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Ogilvy finally returns Gold Effie won for rhino horn project that made false claims

Ogilvy's 'Saving Africa’s Last Wild Rhinos, By Poisoning Them' case film

Ogilvy Vietnam’s ‘Saving Africa’s Last Wild Rhinos, By Poisoning Them’ case film

Ogilvy has finally handed back an effectiveness award it won for a campaign to curb the rhino horn trade in Vietnam because bogus claims were made in the case study video.

Effies president Neal Davies told Mumbrella this morning that the “correct decision” had been made, and Ogilvy had returned the Gold Effie the agency won in April for the ‘Saving Africa’s Last Wild Rhinos, By Poisoning Them’ project.

“We always expected Ogilvy to do the honourable thing, and that is exactly what they have done,” he said in an email.

Ogilvy APAC announced one month ago, at the end of July, that it would hand back the Lions it won at Cannes for the project, claimed to be an attempt by the Vietnam office to reduce rhino horn consumption by infusing the horns of African rhinos with poison.

An Ogilvy spokesperson said that the Effie was handed back much later than the Lions as each award entry was different and merited a separate investigation. Cannes is mainly a creative awards show, while Effie is about proving the work actually works.

A statement from the agency about returning the Effie will not be made “as we don’t have more to say over and above our original statement,” the spokesperson said.

In a statement released in July, Ogilvy APAC noted that: “Some elements of the campaign material created to support the NGO’s efforts to reduce Vietnamese consumer demand for rhino horns did not run in-market as stated in our submission video.”

Claims made in the video include the campaign website getting hacked, rhino horn consumption in Vietnam dropping by 77% since the campaign launched, and a press conference that connected the Vietnamese media with the poison treatments happening in Africa via live satellite.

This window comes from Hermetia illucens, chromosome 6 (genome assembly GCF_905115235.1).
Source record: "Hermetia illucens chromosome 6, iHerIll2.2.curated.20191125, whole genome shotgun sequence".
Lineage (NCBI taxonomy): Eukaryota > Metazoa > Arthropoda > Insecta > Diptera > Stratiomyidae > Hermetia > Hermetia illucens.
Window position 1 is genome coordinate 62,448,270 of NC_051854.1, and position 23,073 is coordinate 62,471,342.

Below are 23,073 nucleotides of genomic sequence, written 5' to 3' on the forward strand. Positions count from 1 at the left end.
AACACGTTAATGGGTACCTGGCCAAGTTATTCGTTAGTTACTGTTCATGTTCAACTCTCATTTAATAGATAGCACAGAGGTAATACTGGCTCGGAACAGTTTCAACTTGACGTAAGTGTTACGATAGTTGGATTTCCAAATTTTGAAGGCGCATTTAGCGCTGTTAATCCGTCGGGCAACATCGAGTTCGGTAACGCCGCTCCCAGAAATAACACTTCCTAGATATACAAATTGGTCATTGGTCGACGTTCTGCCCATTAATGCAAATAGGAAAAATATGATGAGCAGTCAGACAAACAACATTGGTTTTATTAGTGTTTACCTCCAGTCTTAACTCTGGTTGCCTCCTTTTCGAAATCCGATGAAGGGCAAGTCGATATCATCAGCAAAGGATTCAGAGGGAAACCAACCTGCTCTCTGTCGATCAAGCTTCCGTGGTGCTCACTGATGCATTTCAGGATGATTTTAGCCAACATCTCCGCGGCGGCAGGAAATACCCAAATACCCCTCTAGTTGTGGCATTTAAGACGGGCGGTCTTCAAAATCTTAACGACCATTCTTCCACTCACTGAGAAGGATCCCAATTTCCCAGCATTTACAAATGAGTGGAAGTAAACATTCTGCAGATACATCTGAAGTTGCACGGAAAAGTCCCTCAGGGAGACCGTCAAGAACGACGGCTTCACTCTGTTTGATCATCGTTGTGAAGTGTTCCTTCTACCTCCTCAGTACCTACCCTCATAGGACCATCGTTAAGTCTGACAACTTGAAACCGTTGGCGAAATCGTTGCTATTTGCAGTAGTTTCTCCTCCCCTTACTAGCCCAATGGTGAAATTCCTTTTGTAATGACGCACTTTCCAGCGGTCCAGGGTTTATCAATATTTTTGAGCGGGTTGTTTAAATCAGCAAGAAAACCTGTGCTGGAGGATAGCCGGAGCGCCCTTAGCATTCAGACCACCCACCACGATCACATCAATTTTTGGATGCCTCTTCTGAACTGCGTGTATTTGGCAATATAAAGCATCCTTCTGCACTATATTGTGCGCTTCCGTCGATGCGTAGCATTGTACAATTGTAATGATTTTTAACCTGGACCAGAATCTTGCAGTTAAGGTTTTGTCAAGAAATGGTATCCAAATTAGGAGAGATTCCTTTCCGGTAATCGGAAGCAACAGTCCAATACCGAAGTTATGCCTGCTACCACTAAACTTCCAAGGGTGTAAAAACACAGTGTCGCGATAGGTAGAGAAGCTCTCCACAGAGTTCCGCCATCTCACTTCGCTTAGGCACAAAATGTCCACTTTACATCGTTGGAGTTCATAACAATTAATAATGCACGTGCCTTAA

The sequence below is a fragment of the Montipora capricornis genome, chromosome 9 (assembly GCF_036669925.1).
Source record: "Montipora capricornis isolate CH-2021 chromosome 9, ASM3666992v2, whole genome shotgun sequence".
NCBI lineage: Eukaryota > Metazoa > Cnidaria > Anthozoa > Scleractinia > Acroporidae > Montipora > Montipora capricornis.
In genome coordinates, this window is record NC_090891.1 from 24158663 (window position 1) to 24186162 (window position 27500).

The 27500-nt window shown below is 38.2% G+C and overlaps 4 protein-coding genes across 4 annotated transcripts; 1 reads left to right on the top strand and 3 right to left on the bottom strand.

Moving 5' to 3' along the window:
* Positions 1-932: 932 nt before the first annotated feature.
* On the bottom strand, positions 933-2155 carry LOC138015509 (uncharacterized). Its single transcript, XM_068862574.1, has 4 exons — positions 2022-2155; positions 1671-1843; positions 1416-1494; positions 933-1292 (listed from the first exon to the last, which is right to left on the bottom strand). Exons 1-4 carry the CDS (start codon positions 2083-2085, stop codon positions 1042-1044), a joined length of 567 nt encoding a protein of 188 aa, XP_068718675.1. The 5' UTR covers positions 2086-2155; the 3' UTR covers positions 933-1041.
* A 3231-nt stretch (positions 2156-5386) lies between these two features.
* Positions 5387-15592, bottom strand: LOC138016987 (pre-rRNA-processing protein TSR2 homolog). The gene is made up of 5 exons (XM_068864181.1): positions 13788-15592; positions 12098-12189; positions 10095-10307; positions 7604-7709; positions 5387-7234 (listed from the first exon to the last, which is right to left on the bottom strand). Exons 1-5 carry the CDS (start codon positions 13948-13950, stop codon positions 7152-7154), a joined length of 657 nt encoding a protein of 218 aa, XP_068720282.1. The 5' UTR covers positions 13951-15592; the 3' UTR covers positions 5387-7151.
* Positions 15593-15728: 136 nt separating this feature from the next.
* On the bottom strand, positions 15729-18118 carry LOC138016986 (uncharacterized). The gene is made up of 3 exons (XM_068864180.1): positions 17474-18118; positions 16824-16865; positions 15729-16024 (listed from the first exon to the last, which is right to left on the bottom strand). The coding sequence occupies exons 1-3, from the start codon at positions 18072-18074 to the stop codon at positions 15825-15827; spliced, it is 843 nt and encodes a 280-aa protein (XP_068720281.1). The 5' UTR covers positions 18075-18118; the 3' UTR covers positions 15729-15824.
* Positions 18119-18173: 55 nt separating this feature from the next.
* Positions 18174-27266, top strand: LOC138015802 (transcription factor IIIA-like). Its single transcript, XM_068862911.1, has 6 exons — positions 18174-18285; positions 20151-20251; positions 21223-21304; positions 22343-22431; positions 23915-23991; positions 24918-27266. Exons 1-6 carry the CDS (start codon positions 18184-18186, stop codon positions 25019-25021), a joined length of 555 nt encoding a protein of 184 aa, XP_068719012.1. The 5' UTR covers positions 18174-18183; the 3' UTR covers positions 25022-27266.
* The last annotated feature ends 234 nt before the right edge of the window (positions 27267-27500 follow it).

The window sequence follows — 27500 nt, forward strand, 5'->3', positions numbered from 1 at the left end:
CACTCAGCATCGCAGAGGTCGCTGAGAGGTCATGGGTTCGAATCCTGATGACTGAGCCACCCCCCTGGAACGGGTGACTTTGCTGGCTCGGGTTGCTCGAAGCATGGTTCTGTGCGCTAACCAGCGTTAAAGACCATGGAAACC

YouTube comment on Ogilvy case film

YouTube comment on Ogilvy case film

Update. WildAid, an NGO that works to curb the rhino horn trade in Vietnam, commented on the campaign’s false claims: “Our primary concern with this campaign and subsequent Cannes entry was its use of survey data showing a significant decline in rhino horn demand within Vietnam, and that the campaign had a causal role in such declines. As has been widely reported, many conservationists have been highly skeptical of this survey’s accuracy. We have much work to do to achieve significant reduction in consumer demand for rhino horn, and it’s of course premature to be touting any perceived victories. We agree with Ogilvy & Mather’s decision to return these awards.”

A report by Save the Rhino about horn poisoning to curb the trade has raised doubts about its effectiveness, suggesting that rhino poachers do not care whether or not the horn is tainted, and the treatment may be even raise the price of horn making it even more desirable for poachers and consumers.

Ogilvy’s Vietnam’s rhino horn campaign helped Ogilvy reach the top of the APAC Effies index. The removal of points won for the Rhino Rescue Project idea will not affect the agency’s position at the top of the table.

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